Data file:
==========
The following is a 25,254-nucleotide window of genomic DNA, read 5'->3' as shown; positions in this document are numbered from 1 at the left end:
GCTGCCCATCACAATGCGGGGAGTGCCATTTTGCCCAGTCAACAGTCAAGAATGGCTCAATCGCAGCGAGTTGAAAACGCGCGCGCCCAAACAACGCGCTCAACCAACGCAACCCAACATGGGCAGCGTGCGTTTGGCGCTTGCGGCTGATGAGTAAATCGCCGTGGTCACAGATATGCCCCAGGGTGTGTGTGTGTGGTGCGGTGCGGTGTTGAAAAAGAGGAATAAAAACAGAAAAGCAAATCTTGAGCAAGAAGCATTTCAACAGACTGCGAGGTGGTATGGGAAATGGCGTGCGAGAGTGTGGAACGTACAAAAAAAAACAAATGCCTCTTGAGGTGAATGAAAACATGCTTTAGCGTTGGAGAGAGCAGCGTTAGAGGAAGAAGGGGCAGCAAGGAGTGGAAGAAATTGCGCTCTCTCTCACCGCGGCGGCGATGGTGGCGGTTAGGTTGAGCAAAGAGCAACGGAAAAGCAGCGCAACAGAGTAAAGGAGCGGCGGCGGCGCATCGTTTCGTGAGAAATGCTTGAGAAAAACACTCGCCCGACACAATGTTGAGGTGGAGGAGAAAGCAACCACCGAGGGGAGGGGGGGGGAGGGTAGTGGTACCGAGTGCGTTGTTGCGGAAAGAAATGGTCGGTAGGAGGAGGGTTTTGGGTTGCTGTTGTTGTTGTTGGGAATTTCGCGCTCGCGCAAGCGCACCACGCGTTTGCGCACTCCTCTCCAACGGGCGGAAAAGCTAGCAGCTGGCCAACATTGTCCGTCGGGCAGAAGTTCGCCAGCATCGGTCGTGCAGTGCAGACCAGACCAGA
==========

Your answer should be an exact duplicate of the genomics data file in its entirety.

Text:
The following is a 25,254-nucleotide window of genomic DNA, read 5'->3' as shown; positions in this document are numbered from 1 at the left end:
GCTGCCCATCACAATGCGGGGAGTGCCATTTTGCCCAGTCAACAGTCAAGAATGGCTCAATCGCAGCGAGTTGAAAACGCGCGCGCCCAAACAACGCGCTCAACCAACGCAACCCAACATGGGCAGCGTGCGTTTGGCGCTTGCGGCTGATGAGTAAATCGCCGTGGTCACAGATATGCCCCAGGGTGTGTGTGTGTGGTGCGGTGCGGTGTTGAAAAAGAGGAATAAAAACAGAAAAGCAAATCTTGAGCAAGAAGCATTTCAACAGACTGCGAGGTGGTATGGGAAATGGCGTGCGAGAGTGTGGAACGTACAAAAAAAAACAAATGCCTCTTGAGGTGAATGAAAACATGCTTTAGCGTTGGAGAGAGCAGCGTTAGAGGAAGAAGGGGCAGCAAGGAGTGGAAGAAATTGCGCTCTCTCTCACCGCGGCGGCGATGGTGGCGGTTAGGTTGAGCAAAGAGCAACGGAAAAGCAGCGCAACAGAGTAAAGGAGCGGCGGCGGCGCATCGTTTCGTGAGAAATGCTTGAGAAAAACACTCGCCCGACACAATGTTGAGGTGGAGGAGAAAGCAACCACCGAGGGGAGGGGGGGGGAGGGTAGTGGTACCGAGTGCGTTGTTGCGGAAAGAAATGGTCGGTAGGAGGAGGGTTTTGGGTTGCTGTTGTTGTTGTTGGGAATTTCGCGCTCGCGCAAGCGCACCACGCGTTTGCGCACTCCTCTCCAACGGGCGGAAAAGCTAGCAGCTGGCCAACATTGTCCGTCGGGCAGAAGTTCGCCAGCATCGGTCGTGCAGTGCAGACCAGACCAGA